Vittoria has been in the cyclocross tire market for decades, and the company recently released the Terreno line that reflects the newest in the company’s material and design technology.
Vittoria teamed up with Cyclocross Magazine to sponsor a series of three posts to tell the story of the design of the new Terreno cyclocross tires. Cyclocross Magazine spoke with Ken Avery, Vittoria’s Vice President of Marketing and Product, to take a deep dive into the design of the new Terreno line.
Today’s Mechanical Monday p/b Vittoria looks at the Terreno Mix all-around cyclocross tire.
In this second of three Mechanical Monday p/b Vittoria posts, we will be looking at the new Vittoria Terreno Mix cyclocross tire. We will also look at some of the technologies Vittoria brings to their cyclocross tires to help enhance their performance.
Cyclocross Magazine has previously looked at the Terreno line that comes in 31 and 33mm tubular and 31, 33 and 40mm tubeless versions. The new tires are built with Vittoria’s 3C layering process that uses three different compounds within the tire and the G+Isotech Graphene compound.
Cyclocross Magazine’s Zachary Schuster spoke with Ken Avery of Vittoria, who has nearly 20 years experience in the industry, about the details of the design of the Terreno Mix. Ken is a self-professed tire geek who brings both a micro and macro-scale perspective to tire design and the features that are packed into a 31, 33 or 40mm tire.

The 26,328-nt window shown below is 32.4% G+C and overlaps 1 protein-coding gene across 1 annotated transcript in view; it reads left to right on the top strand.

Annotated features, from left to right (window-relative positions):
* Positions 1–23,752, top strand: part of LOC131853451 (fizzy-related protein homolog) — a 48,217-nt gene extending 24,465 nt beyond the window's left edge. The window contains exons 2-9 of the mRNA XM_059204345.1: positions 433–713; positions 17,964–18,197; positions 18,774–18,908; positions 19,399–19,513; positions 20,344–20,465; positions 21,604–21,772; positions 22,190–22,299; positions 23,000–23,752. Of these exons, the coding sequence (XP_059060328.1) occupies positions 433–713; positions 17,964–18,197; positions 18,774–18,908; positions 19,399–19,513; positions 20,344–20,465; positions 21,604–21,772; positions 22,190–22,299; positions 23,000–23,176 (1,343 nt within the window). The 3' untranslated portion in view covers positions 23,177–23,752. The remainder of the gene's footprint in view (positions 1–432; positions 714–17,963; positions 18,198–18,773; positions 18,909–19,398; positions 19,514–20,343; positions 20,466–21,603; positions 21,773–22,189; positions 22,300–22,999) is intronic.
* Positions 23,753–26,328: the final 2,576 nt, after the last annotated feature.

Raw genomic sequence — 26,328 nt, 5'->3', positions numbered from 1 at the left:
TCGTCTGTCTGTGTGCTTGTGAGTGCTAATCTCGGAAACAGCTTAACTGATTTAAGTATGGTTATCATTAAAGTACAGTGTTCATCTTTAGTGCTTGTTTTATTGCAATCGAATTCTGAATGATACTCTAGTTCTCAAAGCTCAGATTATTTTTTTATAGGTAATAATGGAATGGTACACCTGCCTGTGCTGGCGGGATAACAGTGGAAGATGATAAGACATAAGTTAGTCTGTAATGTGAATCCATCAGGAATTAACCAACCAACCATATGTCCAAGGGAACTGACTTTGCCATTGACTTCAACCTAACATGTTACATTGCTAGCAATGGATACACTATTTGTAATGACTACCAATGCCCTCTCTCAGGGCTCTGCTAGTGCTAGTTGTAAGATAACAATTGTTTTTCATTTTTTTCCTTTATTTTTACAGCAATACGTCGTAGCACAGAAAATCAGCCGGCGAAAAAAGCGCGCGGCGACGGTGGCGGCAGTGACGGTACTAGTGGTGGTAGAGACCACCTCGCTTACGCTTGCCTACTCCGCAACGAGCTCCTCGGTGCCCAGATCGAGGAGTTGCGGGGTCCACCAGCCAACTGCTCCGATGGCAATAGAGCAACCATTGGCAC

Interview with Ken Avery of Vittoria about the Terreno Mix
CXM: Today we wanted to talk about the Terreno Mix. With this tire, what were you trying to accomplish?
Ken Avery: The mixed tire is something that if you’re going to have a set of tires, you’re going to want it to be able to perform in the broadest range of conditions possible, right? Not everybody can have three sets of tires. If you’re a guy or girl who just wants to go and race a couple cyclocross races a year but then be able to do some adventure or gravel rides, you might not want to get as specific as having something that’s just designed for one use.
With the Mix, we wanted to design a tire that works in a mix of conditions, not surprisingly. That goal was incorporated into the tread profile
When you have mixed terrain, you’re going to have some hard pack and some surfaces where the tread sinks it. You’re going to have a little bit of both. Because of that, the Mix uses a pretty pronounced center ridge that rolls very fast. It’s something that is going to keep you on hard surfaces where the tread doesn’t dig in and it’s going to give you very low rolling resistance.
When the tread does sink in, then the arrow pattern in the center tread will allow for two things to happen. The first thing is, if you get into soft terrain, it will kind of tractor paddle forward to provide forward traction. The cool thing is because it’s sort of an arrow that keeps the V formation we spoke about earlier, it’s also going to give you sort of like an automatic cleaning benefit.